The body representing mountain rescue teams around the country has called for greater public funding for the service they provide.
Mountain Rescue Ireland spokesman Gerry Christie said teams get €250,000 in public funds per year but that another €500,000 is needed for all running costs.
He said everyone in the mountain rescue service is an unpaid volunteer.
However, he said, there are costs for insurance, radio licences and equipment such as stretchers, sling ropes and specialist vacuum mattresses to stabilise injured climbers.
Mountain rescue teams must also pay 23% VAT on all rescue equipment they buy, while the same equipment is sold VAT free to water-based rescue services due to an exemption under an EU VAT directive.
Mr Christie said the mountain rescue service is left short and is forced to fundraise even though it is an integral part of the 999 infrastructure.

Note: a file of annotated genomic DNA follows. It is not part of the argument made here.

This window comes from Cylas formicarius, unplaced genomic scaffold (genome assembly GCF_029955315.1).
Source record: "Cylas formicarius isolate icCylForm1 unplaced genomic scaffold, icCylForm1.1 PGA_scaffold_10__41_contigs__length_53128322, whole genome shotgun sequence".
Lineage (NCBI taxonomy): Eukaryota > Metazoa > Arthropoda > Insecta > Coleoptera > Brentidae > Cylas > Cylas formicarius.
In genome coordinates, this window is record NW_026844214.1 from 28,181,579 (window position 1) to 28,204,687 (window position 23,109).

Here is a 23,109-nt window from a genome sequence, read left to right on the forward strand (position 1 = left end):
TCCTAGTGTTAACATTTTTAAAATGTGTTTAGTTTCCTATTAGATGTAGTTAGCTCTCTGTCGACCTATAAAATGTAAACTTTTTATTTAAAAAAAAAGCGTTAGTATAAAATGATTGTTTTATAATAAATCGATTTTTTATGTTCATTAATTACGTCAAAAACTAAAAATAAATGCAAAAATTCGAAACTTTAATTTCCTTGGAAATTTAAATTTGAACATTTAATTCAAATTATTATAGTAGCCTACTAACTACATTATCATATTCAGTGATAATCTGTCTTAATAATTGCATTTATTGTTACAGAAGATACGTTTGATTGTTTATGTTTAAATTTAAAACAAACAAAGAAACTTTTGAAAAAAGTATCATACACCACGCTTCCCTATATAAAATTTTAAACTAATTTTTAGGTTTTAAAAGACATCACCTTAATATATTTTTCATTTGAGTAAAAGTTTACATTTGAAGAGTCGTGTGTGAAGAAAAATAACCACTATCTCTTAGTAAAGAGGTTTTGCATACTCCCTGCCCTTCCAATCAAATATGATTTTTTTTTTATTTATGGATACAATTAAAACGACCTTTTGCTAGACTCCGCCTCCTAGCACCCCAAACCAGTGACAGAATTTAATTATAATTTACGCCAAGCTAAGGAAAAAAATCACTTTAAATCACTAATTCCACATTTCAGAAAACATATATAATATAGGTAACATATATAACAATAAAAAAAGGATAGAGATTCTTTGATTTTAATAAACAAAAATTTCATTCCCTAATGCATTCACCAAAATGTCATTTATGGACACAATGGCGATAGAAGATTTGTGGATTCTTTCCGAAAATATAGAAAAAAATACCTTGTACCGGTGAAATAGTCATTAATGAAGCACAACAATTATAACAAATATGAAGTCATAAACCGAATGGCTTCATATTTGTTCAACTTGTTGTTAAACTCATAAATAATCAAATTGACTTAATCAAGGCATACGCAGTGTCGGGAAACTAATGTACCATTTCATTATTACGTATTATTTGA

Minister for Transport Leo Varadkar is responsible for the public funds given to mountain rescue.
A spokesman for Mr Varadkar said the minister halted the annual decline in funding to the service when he took up office in 2011, even though overall departmental funding has dropped 27% since then.
He said the minister will shortly announce capital funding for the purchase of new 4x4 vehicles.
He also said Mr Varadkar is keen to have the mountain rescue service placed under the permanent jurisdiction of one Government department, rather than having a number of departments dealing with it as is currently the situation.
This news has been welcomed by Mountain Rescue Ireland.
However, it still maintains that an additional €500,000 in public funding would allow it concentrate more on rescue work and less on fundraising.
It says that hiking and mountain walking is worth €650m per year to the country and that €750,000 would ensure an adequately funded volunteer based rescue service is in place.